164 dogs rescued from truck in Sandy Valley

A total of 164 Pomeranians recovered from the back of a box truck in Sandy Valley will soon be available for adoption, an animal shelterer announced.

The dogs had previously been placed on a legal hold while in the care of The Animal Foundation, but the organization announced Dec. 4 that the hold had been lifted.

“Due to the large number of dogs and the time required to prepare them for adoption, this requires careful planning to ensure a smooth process for finding them loving homes,” the foundation announced in a statement.

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People interested in adopting the dogs should monitor social media and the organization’s website for updates on when they could be adopted, spokeswoman Kelly Leahy said.

The dogs were taken to the foundation after they were found in late November in an abandoned truck without food, water or ventilation in Sandy Valley, a community located 45 miles southwest of Las Vegas.

The dogs aren’t yet available for viewing, Leahy said late last week.

On Nov. 29, Las Vegas police and Clark County officials recovered the Pomeranian dogs that had been crammed into the back of a box truck.

Many of the crates carrying the animals had three to five dogs in them, officials said.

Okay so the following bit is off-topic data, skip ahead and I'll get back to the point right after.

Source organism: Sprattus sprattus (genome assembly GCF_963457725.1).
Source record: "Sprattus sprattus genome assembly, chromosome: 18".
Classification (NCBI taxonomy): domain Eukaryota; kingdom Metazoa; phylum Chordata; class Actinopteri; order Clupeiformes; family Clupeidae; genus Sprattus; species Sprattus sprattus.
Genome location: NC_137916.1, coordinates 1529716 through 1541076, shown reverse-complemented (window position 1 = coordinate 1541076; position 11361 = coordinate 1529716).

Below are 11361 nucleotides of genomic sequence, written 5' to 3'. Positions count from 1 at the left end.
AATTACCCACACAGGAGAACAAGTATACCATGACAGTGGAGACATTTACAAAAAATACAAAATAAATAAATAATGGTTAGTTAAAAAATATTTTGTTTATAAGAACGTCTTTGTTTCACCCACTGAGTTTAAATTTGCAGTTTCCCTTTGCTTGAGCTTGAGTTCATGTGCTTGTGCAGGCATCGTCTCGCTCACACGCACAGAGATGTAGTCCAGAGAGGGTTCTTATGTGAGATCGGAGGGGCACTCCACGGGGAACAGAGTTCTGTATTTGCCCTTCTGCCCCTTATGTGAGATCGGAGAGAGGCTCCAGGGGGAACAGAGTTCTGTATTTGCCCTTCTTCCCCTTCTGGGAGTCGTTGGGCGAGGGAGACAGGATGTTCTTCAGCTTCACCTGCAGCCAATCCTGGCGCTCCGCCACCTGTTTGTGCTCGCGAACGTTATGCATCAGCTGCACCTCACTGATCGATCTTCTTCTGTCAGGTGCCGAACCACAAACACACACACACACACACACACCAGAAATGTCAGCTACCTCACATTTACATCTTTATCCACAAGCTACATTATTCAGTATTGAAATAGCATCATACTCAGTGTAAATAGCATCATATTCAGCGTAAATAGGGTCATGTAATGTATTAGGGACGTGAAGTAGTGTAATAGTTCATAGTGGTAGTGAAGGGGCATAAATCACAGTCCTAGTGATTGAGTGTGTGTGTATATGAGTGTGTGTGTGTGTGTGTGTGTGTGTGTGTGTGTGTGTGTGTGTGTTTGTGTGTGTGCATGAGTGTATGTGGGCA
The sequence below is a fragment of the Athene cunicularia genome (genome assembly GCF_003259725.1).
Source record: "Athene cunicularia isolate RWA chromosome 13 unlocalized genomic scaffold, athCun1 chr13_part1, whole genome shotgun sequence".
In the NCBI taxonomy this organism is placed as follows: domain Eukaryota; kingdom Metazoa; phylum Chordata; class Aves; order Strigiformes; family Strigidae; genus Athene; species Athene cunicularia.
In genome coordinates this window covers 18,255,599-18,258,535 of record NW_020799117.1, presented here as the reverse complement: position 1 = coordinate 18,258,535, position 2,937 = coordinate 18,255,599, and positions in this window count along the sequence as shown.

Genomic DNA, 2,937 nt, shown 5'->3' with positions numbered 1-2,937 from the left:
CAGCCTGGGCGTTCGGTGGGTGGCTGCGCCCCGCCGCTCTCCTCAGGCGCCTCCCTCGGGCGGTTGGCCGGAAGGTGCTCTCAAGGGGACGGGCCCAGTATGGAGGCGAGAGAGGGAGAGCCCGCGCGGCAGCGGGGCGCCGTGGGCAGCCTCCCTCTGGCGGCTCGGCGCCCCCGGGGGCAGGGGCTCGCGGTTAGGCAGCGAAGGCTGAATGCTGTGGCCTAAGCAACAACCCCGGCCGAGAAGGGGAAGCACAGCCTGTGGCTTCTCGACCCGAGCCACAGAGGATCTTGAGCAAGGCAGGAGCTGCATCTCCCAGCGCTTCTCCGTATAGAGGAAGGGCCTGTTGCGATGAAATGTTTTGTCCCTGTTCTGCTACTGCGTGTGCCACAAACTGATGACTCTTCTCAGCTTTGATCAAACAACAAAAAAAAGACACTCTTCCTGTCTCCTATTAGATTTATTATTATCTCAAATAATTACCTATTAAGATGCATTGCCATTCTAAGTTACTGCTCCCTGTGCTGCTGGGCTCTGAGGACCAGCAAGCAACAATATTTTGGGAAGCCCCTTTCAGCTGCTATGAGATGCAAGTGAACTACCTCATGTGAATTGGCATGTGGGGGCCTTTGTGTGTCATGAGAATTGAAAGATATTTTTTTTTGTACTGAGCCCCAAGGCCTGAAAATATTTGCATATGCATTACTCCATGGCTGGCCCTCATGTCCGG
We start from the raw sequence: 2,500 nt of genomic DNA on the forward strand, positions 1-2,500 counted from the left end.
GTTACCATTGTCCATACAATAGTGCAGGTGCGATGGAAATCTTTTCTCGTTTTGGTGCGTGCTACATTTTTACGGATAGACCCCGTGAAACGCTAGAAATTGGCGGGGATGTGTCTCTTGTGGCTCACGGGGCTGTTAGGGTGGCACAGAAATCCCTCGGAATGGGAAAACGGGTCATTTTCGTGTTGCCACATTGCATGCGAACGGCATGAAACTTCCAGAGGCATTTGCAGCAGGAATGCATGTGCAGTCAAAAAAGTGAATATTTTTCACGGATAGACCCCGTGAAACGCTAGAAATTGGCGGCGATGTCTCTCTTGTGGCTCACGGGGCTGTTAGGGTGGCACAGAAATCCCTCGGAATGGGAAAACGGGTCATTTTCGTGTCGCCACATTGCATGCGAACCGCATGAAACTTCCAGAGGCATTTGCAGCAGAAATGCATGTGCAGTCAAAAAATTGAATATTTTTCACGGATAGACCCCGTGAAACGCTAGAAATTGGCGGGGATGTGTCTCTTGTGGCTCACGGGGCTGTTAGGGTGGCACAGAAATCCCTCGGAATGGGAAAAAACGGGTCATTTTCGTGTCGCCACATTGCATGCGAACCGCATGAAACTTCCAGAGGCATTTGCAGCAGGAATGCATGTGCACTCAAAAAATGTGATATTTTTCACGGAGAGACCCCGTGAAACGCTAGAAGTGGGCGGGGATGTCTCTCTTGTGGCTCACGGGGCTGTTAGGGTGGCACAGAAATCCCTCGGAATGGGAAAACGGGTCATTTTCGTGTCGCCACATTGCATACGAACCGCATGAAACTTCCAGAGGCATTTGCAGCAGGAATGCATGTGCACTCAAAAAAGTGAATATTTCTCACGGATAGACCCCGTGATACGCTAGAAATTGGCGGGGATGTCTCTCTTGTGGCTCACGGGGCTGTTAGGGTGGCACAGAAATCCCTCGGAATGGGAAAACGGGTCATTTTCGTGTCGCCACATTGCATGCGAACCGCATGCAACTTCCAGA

The driver, who has not been identified, was a woman from San Bernardino, California, whom officials described as a possible “backyard breeder.” The woman reportedly loaded the dogs into the truck and left California after receiving a tip her property would be searched.

After being rescued, the Pomeranians were taken to the Animal Foundation in Las Vegas, where they were being medically evaluated and groomed. Sometime in the next several weeks, they will be cleared for adoption, Leahy said.

Sabrina Hutchinson, a licensed veterinary technician and clinic manager at the facility, said the dogs generally appeared to be in good health despite being dirty.

Leahy estimated the dogs’ ages ranged from three months to up to 12 years.

The sudden addition of so many dogs was taxing the shelter’s resources, Leahy has said. Some workers had to come into work at 1 a.m., Nov. 30 to prepare to bring the animals in. On average, the foundation takes in 80 new animals a day.

As of late November, no charges had been filed. The Metropolitan Police Department’s animal cruelty unit continues to investigate, along with Clark County animal control and San Bernardino authorities.

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